The “ideals” of democracy and freedom quickly changed themselves a long time ago to fit into which ever boxes became necessary. From a historical point of view, this is very common; seldom are the high-flying goals of revolutionary movements, however well-intentioned, fully and effectively joined with the greater system.
This entity must copy only the most important bits of which ever philosophy most pleases the masses and fuels the illusion. To this end, however, the old world is leaving us. Mankind is on a growth curve that keeps getting faster, making the observation of big changes in ‘material culture’ much easier.
Many technologies, which only exist in (what will eventually be called) their childhoods today, are set to completely revolutionize the ways that humans do everything in the future. Social media, a colossus by any previous standard, has only begun to tap into its seemingly endless possible future ability. The capability for the expansion of human culture in this age is not comparable to any other time period in history.
The production of everyday goods may one day be operated, from the top of the supply chain down, by computer. Lastly, the system of currency that exists in the world today, although it has shown its past shocks and crashes, will continue to remain, for better or worse, in place until a good enough alternative is reached or until ‘material’ (global politics, war, resource competition) realities force a change to occur.
These changes could have a big impact on the existing job ‘paradigm’ (one has a job and a wage and is used to living this way), hurting many people who would have kept living and working inside the ‘old’ system. In the timeline thought up by Marx, one could say that this shift, which would change the construction of our culture, is a useful tool when trying to come up with possible answers to some of today’s largest questions.
Karl Marx uses the concept of ‘dialectic’, generally connected to the thought of philosopher Georg Wilhelm Friedrich Hegel (1770 – 1831), in a “material” sense (meaning that a ‘human dialectic’ is in the world), formulating his idea of “historical materialism”. This idea is shown by the ways that individuals in a ‘material system’ use available resources in interaction with that system for food, water and having children, and the societies that are built around the lives of the single actors.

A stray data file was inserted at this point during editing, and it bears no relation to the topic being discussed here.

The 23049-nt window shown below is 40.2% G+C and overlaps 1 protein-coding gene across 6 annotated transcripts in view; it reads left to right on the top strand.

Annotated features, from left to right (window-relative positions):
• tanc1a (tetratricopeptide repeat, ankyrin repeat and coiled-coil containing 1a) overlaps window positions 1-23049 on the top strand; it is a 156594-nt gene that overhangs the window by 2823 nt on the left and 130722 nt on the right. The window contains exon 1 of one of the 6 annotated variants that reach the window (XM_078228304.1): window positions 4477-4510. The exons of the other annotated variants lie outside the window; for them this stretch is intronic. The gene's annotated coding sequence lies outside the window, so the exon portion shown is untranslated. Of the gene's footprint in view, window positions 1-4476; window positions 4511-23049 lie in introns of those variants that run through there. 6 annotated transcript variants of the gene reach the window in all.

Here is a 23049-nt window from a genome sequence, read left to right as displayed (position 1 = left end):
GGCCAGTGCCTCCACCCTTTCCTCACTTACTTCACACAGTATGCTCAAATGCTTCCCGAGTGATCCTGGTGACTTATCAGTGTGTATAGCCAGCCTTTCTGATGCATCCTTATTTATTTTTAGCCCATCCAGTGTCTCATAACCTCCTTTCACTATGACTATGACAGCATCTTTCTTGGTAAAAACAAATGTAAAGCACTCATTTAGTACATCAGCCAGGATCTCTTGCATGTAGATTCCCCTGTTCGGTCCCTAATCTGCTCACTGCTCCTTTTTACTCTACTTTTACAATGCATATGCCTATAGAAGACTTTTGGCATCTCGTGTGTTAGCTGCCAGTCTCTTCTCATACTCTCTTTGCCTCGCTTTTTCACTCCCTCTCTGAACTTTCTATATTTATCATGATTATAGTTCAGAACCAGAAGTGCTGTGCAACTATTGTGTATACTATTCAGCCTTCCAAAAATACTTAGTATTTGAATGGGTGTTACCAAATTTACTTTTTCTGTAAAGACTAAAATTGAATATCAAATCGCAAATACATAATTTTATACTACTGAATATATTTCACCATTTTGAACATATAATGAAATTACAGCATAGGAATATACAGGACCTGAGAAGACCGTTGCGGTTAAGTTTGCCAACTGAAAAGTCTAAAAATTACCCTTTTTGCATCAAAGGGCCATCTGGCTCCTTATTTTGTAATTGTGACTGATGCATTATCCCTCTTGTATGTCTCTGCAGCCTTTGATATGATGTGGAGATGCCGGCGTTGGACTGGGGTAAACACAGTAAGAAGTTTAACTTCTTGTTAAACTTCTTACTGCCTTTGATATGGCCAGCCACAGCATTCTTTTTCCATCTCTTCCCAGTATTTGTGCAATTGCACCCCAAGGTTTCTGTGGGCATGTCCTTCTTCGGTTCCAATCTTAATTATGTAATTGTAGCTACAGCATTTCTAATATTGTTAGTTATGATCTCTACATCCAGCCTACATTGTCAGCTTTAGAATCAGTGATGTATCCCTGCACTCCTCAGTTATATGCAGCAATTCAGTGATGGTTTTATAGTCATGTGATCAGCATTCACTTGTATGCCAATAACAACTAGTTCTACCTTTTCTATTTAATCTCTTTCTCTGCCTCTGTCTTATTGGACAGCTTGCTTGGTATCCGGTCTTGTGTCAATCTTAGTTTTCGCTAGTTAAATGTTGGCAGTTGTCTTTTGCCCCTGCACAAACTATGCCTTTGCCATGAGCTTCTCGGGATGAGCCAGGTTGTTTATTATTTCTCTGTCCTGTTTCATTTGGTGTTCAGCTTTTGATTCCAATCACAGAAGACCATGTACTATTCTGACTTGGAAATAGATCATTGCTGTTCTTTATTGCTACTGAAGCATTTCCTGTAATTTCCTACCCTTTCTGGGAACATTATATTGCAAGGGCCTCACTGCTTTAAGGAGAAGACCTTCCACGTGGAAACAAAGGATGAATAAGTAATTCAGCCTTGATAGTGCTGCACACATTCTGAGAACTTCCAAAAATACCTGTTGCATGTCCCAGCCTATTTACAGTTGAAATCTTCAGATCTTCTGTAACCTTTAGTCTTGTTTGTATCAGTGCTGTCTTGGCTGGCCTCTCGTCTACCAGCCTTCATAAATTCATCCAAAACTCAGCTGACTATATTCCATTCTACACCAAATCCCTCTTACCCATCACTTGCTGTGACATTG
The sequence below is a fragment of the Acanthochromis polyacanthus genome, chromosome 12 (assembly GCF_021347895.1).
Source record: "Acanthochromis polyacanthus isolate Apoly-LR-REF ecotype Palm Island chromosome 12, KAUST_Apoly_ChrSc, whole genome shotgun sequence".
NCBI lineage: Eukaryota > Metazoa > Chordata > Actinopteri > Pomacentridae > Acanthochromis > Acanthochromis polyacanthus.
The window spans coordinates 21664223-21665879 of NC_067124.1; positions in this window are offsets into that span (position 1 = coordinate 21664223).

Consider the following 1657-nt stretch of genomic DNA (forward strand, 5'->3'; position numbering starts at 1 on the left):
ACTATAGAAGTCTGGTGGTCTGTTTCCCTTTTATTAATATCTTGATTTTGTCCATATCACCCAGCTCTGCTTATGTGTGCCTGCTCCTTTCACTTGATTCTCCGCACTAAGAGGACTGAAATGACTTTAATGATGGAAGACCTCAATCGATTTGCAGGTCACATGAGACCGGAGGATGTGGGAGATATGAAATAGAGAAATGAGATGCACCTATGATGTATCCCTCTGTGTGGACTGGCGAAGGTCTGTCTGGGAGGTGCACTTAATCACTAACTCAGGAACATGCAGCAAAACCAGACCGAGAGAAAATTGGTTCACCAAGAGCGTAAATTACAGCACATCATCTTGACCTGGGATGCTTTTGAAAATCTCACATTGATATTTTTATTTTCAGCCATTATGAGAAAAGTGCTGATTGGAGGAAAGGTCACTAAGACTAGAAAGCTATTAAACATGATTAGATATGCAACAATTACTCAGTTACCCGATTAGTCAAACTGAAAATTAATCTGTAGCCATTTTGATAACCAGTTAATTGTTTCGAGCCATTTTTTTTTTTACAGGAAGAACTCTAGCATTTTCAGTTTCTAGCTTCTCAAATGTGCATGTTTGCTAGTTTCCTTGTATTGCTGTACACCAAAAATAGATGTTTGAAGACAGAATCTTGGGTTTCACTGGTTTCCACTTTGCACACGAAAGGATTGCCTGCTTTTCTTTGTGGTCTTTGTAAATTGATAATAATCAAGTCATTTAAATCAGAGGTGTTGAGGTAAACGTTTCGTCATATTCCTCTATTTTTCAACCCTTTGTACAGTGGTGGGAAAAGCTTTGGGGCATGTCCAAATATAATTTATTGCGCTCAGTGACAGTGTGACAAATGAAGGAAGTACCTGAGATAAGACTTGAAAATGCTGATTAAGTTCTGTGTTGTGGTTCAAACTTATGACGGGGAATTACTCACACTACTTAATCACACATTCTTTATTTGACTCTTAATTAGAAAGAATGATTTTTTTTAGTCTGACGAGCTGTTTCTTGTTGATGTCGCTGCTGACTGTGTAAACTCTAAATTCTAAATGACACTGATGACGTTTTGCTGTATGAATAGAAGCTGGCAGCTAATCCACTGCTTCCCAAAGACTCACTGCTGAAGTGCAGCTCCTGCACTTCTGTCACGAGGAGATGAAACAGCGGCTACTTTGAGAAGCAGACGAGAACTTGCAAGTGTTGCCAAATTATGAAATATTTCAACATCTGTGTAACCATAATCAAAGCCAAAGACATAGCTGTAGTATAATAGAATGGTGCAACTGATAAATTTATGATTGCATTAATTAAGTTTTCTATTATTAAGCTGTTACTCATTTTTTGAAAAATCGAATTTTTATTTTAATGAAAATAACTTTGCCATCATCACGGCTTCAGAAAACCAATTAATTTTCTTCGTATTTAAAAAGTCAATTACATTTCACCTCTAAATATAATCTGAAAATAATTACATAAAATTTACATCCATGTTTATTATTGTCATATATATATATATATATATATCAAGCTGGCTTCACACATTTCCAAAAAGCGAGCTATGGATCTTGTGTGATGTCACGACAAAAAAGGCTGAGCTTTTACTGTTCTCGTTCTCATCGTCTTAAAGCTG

Freedom from this system, according to Marx, can occur only when the system can become the opposite of itself, or its ‘negation’. That ‘negation’ is the essence of anarchy and revolution; it resists wholeheartedly the oppressive capital/wage-slave system and all parts of culture which have their root in it.
These pieces can be incredibly varied, the state, organized religion, taxation, etc. are concepts that were not created by the Capitalist system, yet they have taken on new forms through adaptation. The goal of the anarchist is to push the ‘dialectic’ in the direction of a voluntary society, one in which the compensation for one’s labour is efficiently scaled to the output that one produces and the initiation of force (police included) is culturally disdained so as to occur as infrequently as possible.
The process of culture-creation is a slow one, and all humans are a part. Freedom of thought and freedom from undue hindrance are to become the new achievements sought in this century. To finish this struggle victoriously, a systematic effort must be made to alter the dialectic as the material systems of the world change around us.
The anarchist utopia may, as many have argued, exist only in the realm of theory. It is true that, with a few certain exceptions, the anarchist point of view, in many global arenas, has not proven itself to be an efficient means of organizing groups of individuals over time. One could argue that this is because the natural, Marxist, historical progression has not advanced far enough; that the dialectic has not yet reached the stage at which it may, socially speaking, make room for a system (or lack of system) where entirely voluntary association can exist for all people.
Whether or not this perspective causes anxiety in those stuck within the current ‘paradigm’ is of little importance. Rather, this line of thought must be used to start a new surge of cultural creation, of building the ‘dialectic’ as humanity advances technologically at a rapid rate. The question remains: How will the individuals, the revolutionaries, of this era shape the dialectic? The final sinews of the old system are quickly disappearing, what is still to be seen, however, is what form the new system will take. This is in large part up to us, the humans of a new age.